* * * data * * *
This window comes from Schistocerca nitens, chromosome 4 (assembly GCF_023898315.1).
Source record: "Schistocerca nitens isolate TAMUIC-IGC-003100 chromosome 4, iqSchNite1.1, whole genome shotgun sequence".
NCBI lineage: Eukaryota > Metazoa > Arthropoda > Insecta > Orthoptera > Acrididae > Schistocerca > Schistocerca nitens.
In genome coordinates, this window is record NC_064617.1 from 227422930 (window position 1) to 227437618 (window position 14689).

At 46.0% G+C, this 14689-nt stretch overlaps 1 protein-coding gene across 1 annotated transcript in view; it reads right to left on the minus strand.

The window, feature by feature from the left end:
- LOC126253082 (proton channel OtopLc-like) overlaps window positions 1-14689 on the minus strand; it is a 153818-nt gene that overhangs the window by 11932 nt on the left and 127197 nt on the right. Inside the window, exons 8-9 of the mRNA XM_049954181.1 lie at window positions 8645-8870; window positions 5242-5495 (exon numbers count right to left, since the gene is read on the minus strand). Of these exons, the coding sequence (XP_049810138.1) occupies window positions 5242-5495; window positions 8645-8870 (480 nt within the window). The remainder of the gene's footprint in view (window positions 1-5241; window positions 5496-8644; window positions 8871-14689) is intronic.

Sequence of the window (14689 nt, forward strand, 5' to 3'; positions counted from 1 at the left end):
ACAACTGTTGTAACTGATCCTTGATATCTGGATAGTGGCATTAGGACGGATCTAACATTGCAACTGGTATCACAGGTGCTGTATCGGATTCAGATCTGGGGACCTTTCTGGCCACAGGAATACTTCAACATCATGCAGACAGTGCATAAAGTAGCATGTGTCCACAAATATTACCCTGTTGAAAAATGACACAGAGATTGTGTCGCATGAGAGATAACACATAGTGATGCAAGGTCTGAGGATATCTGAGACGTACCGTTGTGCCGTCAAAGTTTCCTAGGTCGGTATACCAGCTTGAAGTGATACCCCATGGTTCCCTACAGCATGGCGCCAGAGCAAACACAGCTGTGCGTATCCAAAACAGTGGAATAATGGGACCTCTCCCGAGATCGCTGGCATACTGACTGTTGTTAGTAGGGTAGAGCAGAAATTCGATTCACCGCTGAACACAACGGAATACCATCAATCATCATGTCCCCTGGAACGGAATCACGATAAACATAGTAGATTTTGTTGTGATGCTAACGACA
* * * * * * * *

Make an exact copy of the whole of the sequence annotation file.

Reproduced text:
This window comes from Schistocerca nitens, chromosome 4 (assembly GCF_023898315.1).
Source record: "Schistocerca nitens isolate TAMUIC-IGC-003100 chromosome 4, iqSchNite1.1, whole genome shotgun sequence".
NCBI lineage: Eukaryota > Metazoa > Arthropoda > Insecta > Orthoptera > Acrididae > Schistocerca > Schistocerca nitens.
In genome coordinates, this window is record NC_064617.1 from 227422930 (window position 1) to 227437618 (window position 14689).

At 46.0% G+C, this 14689-nt stretch overlaps 1 protein-coding gene across 1 annotated transcript in view; it reads right to left on the minus strand.

The window, feature by feature from the left end:
- LOC126253082 (proton channel OtopLc-like) overlaps window positions 1-14689 on the minus strand; it is a 153818-nt gene that overhangs the window by 11932 nt on the left and 127197 nt on the right. Inside the window, exons 8-9 of the mRNA XM_049954181.1 lie at window positions 8645-8870; window positions 5242-5495 (exon numbers count right to left, since the gene is read on the minus strand). Of these exons, the coding sequence (XP_049810138.1) occupies window positions 5242-5495; window positions 8645-8870 (480 nt within the window). The remainder of the gene's footprint in view (window positions 1-5241; window positions 5496-8644; window positions 8871-14689) is intronic.

Sequence of the window (14689 nt, forward strand, 5' to 3'; positions counted from 1 at the left end):
ACAACTGTTGTAACTGATCCTTGATATCTGGATAGTGGCATTAGGACGGATCTAACATTGCAACTGGTATCACAGGTGCTGTATCGGATTCAGATCTGGGGACCTTTCTGGCCACAGGAATACTTCAACATCATGCAGACAGTGCATAAAGTAGCATGTGTCCACAAATATTACCCTGTTGAAAAATGACACAGAGATTGTGTCGCATGAGAGATAACACATAGTGATGCAAGGTCTGAGGATATCTGAGACGTACCGTTGTGCCGTCAAAGTTTCCTAGGTCGGTATACCAGCTTGAAGTGATACCCCATGGTTCCCTACAGCATGGCGCCAGAGCAAACACAGCTGTGCGTATCCAAAACAGTGGAATAATGGGACCTCTCCCGAGATCGCTGGCATACTGACTGTTGTTAGTAGGGTAGAGCAGAAATTCGATTCACCGCTGAACACAACGGAATACCATCAATCATCATGTCCCCTGGAACGGAATCACGATAAACATAGTAGATTTTGTTGTGATGCTAACGACA